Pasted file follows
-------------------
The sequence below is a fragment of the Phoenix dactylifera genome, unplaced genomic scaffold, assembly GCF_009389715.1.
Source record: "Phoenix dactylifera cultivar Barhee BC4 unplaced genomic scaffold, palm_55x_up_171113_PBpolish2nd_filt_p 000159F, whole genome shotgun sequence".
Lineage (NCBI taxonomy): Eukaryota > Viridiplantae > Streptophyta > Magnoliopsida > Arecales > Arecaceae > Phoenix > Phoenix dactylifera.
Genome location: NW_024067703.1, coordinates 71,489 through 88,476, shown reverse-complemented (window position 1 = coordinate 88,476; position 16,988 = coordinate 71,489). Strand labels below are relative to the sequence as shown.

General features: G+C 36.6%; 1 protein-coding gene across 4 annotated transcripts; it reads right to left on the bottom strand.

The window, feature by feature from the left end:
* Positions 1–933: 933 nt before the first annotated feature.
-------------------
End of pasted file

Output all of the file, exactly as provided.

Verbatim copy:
The sequence below is a fragment of the Phoenix dactylifera genome, unplaced genomic scaffold, assembly GCF_009389715.1.
Source record: "Phoenix dactylifera cultivar Barhee BC4 unplaced genomic scaffold, palm_55x_up_171113_PBpolish2nd_filt_p 000159F, whole genome shotgun sequence".
Lineage (NCBI taxonomy): Eukaryota > Viridiplantae > Streptophyta > Magnoliopsida > Arecales > Arecaceae > Phoenix > Phoenix dactylifera.
Genome location: NW_024067703.1, coordinates 71,489 through 88,476, shown reverse-complemented (window position 1 = coordinate 88,476; position 16,988 = coordinate 71,489). Strand labels below are relative to the sequence as shown.

General features: G+C 36.6%; 1 protein-coding gene across 4 annotated transcripts; it reads right to left on the bottom strand.

The window, feature by feature from the left end:
* Positions 1–933: 933 nt before the first annotated feature.